Third Eye Blind

Mega Collider, 2019

REVIEW BY: Pete Crigler


On their sixth album, Stephan Jenkins and the rest of his friends that now comprise Third Eye Blind have tried something new. Recruiting outside help, they’ve attempted to create a record closer to what their live shows have become. The opening title track, also featuring Alexis from Sleigh Bells, is a nice opener, a stomper with lots of gang vocals. It’s quite surprising actually, considering most ‘90s alt rock bands haven’t been capable of pulling something great off lately (just look at Sugar Ray).my_heart_sings_the_harmony_web_ad_alt_250

“Ways” is a decent but brief track that goes by too quickly. Jenkins tries a hip-hop vibe, but as a 55-year-old, he really can’t pull it off anymore and the song lands on its face. “The Kids Are Coming (To Take You Down)” is an okay track, coming across as an anthem for teenage rebellion, but it can’t quite go the distance and wraps up before anything powerful really happens.

Unfortunately, many of these songs feel like they’d be better suited as B-sides. The less said about the auto-tuned “2x Tigers,” the better off we all are. “Walk Like Kings” is a pop-rock trifle that offers nothing important and feels almost like a track destined to lengthen the running time, similar to the acoustic version of “Who Am I” tacked onto the end of the disc.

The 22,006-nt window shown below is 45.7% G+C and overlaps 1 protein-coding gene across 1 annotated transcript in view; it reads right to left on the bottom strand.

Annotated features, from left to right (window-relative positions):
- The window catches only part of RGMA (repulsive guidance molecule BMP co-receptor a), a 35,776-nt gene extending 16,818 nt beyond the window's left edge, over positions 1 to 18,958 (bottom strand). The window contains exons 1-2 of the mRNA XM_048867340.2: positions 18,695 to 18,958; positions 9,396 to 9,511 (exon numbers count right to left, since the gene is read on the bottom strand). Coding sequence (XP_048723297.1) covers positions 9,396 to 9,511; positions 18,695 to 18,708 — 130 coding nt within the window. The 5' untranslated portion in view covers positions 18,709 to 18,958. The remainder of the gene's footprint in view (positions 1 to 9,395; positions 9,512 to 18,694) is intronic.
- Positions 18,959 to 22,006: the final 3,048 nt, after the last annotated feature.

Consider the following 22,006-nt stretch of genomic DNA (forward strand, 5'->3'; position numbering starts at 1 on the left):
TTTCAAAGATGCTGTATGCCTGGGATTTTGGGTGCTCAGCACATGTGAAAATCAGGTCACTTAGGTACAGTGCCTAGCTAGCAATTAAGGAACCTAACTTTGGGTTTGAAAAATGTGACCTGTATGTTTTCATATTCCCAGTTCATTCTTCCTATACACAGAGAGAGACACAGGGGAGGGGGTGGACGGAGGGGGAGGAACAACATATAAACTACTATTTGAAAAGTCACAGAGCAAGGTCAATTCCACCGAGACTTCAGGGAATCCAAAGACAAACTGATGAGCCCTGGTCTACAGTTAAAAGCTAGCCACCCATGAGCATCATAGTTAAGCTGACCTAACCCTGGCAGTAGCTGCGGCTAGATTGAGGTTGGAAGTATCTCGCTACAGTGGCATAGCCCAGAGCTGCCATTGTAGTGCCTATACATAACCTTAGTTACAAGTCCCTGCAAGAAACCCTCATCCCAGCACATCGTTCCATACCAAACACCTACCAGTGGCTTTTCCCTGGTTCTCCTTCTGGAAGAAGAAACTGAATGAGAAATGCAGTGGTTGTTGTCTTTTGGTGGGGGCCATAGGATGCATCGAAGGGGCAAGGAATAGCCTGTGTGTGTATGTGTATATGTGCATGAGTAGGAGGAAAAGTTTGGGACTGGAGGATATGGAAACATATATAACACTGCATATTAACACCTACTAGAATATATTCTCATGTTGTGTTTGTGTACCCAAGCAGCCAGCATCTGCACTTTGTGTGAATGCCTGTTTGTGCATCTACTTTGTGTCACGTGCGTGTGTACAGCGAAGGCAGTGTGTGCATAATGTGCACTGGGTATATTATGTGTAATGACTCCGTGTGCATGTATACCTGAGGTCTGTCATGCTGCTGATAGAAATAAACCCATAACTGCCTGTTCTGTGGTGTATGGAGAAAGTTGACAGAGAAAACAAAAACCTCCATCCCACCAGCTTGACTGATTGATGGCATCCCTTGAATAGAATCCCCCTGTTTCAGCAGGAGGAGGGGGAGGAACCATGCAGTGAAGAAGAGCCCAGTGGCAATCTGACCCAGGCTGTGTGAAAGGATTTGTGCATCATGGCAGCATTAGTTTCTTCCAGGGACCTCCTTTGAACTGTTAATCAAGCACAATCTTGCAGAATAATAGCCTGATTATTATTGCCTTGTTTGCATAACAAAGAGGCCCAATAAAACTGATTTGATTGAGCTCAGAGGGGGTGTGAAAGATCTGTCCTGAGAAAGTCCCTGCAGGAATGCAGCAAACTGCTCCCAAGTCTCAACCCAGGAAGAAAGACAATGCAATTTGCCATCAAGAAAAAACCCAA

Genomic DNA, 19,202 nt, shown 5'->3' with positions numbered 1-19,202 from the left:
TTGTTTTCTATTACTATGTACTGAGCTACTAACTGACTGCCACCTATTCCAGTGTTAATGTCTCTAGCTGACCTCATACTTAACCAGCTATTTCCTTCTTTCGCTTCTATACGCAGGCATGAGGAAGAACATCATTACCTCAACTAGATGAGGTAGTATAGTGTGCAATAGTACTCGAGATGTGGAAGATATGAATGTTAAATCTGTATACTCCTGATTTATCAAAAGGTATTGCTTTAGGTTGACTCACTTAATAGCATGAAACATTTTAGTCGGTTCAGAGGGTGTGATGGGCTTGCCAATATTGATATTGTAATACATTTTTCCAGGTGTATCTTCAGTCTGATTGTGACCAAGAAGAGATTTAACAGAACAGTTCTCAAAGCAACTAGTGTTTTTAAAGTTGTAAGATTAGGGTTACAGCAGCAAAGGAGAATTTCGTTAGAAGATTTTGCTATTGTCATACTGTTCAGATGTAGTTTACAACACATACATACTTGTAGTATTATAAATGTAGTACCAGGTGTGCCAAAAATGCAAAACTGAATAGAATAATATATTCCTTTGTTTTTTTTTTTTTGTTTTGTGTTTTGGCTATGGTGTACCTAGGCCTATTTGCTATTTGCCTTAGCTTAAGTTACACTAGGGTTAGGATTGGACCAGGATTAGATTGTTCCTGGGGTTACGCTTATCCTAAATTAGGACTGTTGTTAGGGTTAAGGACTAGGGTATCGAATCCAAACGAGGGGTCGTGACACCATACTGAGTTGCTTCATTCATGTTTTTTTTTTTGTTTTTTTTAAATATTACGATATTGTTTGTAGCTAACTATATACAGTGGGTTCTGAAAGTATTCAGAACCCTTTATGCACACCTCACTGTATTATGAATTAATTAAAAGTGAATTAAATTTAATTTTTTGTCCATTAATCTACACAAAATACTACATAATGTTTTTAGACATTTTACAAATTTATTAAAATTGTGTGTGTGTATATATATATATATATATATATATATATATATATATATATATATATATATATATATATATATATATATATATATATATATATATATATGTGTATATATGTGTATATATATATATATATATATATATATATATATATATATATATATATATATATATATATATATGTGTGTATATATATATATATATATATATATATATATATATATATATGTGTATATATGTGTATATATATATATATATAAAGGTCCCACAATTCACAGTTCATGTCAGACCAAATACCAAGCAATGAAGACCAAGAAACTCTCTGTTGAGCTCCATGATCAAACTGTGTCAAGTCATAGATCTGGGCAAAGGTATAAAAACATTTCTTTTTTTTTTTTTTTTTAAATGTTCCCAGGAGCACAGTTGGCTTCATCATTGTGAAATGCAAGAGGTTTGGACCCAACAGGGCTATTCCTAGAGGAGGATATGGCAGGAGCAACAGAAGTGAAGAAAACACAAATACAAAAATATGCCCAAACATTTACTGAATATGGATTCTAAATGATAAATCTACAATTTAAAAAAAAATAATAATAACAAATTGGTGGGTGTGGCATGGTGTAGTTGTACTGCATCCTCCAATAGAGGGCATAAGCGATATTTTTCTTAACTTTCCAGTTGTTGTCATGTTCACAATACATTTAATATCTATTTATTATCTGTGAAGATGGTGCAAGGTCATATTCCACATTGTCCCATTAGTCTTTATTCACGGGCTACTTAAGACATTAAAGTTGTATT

Of course, this wouldn’t be a Third Eye Blind disc without a song about doing drugs and being high. After all, “Semi-Charmed Life” is about crystal meth, for God’s sake. “Got So High” turns into a piano ballad about being so high, the experience turns transcendent. Guess what? It’s not that great of a track and leaves the listener wanting a bit more from the auditory experience. Even “Light It Up,” which contains a co-write from Billy Corgan, has potential to be a great track, but aside from Jenkins’ vocals – which really carry the whole thing – it feels like it’s missing a particular something that would have really put it over the top.

I wanted to like this record, but ever since the band essentially became Jenkins and company instead of a full band, it’s hard to support something that feels like a vanity project that needs to end. Jenkins can still come up with some great songs, but let’s face it, it’s never going to have the same feeling that it used to back in the day.

Rating: C

User Rating: Not Yet Rated



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